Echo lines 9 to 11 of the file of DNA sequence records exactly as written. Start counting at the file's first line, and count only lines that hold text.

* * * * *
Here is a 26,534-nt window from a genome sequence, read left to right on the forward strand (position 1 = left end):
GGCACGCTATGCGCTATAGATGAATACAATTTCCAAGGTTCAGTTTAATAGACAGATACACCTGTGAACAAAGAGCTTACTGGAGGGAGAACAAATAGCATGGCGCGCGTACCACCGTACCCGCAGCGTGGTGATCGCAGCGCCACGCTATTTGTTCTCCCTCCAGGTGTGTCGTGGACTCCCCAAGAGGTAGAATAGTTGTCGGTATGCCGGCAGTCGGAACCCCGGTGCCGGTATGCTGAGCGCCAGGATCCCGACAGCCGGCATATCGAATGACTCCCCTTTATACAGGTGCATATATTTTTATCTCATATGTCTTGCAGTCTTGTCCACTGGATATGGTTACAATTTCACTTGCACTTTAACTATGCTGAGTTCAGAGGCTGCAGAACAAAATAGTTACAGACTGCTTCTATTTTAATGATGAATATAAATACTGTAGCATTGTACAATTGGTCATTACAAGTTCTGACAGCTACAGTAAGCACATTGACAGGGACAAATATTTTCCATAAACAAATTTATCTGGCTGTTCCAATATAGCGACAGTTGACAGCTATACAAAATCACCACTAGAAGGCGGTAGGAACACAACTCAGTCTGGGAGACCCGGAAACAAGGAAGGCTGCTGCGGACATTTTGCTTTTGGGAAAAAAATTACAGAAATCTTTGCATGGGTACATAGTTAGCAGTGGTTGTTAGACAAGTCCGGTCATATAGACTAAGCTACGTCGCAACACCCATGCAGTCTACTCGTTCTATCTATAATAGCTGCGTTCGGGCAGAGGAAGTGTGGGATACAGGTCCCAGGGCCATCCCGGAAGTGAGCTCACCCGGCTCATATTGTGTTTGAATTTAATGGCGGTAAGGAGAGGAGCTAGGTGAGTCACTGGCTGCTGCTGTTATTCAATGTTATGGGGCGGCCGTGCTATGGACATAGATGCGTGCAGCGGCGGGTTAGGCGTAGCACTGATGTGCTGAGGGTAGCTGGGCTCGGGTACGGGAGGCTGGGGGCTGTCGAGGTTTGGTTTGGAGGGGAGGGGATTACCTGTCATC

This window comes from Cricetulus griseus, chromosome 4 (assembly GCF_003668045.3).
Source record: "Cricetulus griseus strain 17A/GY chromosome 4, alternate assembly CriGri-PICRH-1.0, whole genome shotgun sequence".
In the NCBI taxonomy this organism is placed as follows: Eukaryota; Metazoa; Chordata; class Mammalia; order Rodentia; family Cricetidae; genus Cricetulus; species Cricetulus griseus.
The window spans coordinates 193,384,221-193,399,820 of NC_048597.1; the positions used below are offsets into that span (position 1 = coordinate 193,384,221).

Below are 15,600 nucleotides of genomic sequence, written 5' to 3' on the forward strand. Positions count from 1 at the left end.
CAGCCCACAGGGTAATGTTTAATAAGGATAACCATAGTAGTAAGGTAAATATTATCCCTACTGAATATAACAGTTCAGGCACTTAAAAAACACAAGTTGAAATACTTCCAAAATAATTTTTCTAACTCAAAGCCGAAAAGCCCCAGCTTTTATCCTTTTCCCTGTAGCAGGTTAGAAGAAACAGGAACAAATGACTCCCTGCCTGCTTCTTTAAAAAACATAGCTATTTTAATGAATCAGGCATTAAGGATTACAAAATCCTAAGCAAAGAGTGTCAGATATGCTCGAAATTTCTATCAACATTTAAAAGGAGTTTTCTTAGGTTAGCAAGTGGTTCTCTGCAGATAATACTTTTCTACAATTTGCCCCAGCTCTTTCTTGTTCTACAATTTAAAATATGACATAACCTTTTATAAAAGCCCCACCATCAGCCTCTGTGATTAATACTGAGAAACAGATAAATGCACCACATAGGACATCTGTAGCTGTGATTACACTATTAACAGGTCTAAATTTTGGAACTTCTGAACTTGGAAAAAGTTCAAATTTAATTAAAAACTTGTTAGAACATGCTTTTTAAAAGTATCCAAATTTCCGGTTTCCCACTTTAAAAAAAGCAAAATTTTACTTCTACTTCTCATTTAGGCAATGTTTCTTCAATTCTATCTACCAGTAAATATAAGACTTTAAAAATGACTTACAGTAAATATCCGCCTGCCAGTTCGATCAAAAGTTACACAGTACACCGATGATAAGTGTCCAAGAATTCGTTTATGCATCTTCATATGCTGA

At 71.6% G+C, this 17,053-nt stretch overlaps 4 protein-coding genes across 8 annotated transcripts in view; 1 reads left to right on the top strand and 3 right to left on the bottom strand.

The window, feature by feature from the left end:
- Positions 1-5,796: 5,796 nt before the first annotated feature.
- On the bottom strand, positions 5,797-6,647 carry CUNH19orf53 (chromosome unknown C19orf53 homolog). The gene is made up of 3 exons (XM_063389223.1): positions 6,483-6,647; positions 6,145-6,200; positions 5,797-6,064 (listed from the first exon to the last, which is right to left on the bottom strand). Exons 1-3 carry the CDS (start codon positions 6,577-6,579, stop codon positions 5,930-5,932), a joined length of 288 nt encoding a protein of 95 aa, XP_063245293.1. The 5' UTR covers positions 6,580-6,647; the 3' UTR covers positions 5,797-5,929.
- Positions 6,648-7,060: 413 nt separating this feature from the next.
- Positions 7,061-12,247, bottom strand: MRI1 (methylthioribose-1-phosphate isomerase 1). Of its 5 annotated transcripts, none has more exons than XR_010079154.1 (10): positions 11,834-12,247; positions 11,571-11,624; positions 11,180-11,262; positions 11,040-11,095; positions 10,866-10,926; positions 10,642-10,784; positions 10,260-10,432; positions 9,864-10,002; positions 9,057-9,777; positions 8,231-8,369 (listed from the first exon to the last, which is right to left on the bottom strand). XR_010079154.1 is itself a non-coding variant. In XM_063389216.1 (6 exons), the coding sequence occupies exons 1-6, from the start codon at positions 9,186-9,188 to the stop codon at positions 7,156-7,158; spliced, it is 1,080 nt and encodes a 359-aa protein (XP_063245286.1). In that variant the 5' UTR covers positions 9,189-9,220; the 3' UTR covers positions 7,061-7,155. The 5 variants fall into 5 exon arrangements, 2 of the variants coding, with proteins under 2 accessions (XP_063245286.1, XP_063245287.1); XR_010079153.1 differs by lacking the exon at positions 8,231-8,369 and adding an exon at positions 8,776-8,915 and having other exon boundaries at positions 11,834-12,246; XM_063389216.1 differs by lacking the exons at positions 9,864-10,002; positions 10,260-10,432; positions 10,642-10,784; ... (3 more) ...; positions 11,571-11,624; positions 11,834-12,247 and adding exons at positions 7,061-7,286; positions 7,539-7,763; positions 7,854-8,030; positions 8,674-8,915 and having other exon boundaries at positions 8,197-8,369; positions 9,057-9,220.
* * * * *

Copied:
At 71.6% G+C, this 17,053-nt stretch overlaps 4 protein-coding genes across 8 annotated transcripts in view; 1 reads left to right on the top strand and 3 right to left on the bottom strand.

The window, feature by feature from the left end:
- Positions 1-5,796: 5,796 nt before the first annotated feature.